Examining the evolution of the constitutional right to liberty

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Rohan Alva
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New Delhi– It’s a provision that has made possible the right to privacy – as well as the decriminalization of homosexuality. Rohan Alva’s ‘Liberty After Freedom’ explores the origins and evolution of what is today considered the most important fundamental right in the Indian Constitution – the right to life and personal liberty guaranteed by Article 21.

Without a doubt, this Article has had the most outsized influence on the progressive development of rights in India. But the story of how it was birthed is deeply controversial and its passage in the Constituent Assembly divided opinion like no other feature of the Constitution.

When India gave herself the Constitution on January 26, 1950, both life and liberty were thought to be in peril because the Constituent Assembly decided not to grant due process protection to them. ‘Liberty After Freedom’ (HarperCollins) explores the intellectual beginnings of this paramount fundamental right in order to decode and unravel the controversies which raged at the time the Constitution was being crafted.

Written in lucid prose and drawing extensively on the Constituent Assembly debates as well as a wide array of scholarly literature, the book questions long-held beliefs and sheds new and important light on the fraught history of due process and Article 21. It will be indispensable for the legal community and for anyone interested in the genesis of the Constitution.

The right to life and personal liberty, says the author, “is that one fundamental right which impacts the life of every single Indian, and its growing salience is represented by the fact that in recent years this right has become part of our daily conversations, in terms of the recognition of the right to privacy and the decriminalization of homosexuality”.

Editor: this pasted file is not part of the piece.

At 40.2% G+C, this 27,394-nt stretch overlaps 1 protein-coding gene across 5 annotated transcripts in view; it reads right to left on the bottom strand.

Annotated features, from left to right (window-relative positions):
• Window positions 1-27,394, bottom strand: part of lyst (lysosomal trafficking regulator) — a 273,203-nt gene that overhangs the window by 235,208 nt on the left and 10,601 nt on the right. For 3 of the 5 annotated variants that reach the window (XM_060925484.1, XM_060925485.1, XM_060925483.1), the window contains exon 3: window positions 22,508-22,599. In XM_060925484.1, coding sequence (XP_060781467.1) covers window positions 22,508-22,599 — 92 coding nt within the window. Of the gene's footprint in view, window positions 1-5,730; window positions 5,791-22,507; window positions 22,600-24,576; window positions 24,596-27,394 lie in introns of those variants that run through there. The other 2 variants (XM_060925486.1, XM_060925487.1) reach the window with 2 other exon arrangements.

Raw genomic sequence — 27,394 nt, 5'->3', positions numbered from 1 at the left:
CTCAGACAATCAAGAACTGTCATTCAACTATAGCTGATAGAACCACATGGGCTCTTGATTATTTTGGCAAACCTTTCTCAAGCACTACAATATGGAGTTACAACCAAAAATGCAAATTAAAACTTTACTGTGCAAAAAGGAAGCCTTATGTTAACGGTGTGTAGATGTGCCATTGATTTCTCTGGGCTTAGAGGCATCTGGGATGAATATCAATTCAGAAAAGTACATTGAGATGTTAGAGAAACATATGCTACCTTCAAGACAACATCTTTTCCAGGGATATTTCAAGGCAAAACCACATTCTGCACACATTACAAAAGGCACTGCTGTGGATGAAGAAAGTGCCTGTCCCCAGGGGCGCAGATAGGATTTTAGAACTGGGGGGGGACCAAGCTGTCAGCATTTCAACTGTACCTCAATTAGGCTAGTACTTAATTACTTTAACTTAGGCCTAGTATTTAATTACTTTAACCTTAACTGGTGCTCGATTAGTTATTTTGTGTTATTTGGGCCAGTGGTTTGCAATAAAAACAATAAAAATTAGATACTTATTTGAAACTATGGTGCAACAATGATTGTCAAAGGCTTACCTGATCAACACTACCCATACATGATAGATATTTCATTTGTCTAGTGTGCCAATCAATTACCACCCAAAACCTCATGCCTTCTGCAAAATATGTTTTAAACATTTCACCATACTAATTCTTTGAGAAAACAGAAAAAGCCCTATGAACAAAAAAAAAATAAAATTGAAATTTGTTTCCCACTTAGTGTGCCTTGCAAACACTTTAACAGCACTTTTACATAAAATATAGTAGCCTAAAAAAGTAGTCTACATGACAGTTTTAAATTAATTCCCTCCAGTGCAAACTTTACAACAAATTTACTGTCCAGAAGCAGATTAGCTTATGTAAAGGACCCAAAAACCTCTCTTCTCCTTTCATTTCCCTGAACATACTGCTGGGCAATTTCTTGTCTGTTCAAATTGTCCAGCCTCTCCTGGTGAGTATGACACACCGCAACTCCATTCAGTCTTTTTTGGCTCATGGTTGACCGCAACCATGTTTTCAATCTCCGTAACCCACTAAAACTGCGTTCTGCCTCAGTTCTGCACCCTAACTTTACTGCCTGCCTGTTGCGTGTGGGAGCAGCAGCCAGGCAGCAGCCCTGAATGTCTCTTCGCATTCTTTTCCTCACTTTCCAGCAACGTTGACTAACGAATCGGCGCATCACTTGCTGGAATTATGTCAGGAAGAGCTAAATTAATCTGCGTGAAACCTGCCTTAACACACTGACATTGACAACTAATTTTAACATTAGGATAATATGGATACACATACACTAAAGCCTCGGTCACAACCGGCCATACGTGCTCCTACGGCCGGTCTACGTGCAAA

“Given its high importance, I believe the story of how this right came to be and the women and men who shaped its destiny deserves to be told. Exploring its origins informs us not only of the controversies which arose at the time the Indian Constitution was crafted, but holds important lessons for the progressive realization of this right in contemporary India,” Alva adds.

Alva’s debut work, says Attorney General K.K. Venugopal, “is an eye-opener… an important addition to the existing academic writing on Indian Constitutional history. Alva has brought to bear an impressive grasp of legal history to shine light on the arduous journey that Article 21 undertook to reach its present form. Through meticulous research, Alva shows how fragile the Article was at its inception, and how important it is for citizens to continue to ensure that this most important of rights remains protected.”

Rohan Alva is a counsel practising in the Supreme Court. He earned his LL.M. from Harvard Law School, which he read for as a Tata Scholar and on a Harvard Law School Scholarship. He lives in New Delhi with his wife, Nina, two children, Zarina and Cyrus, and two dogs, Jerry and Jackie. (IANS)

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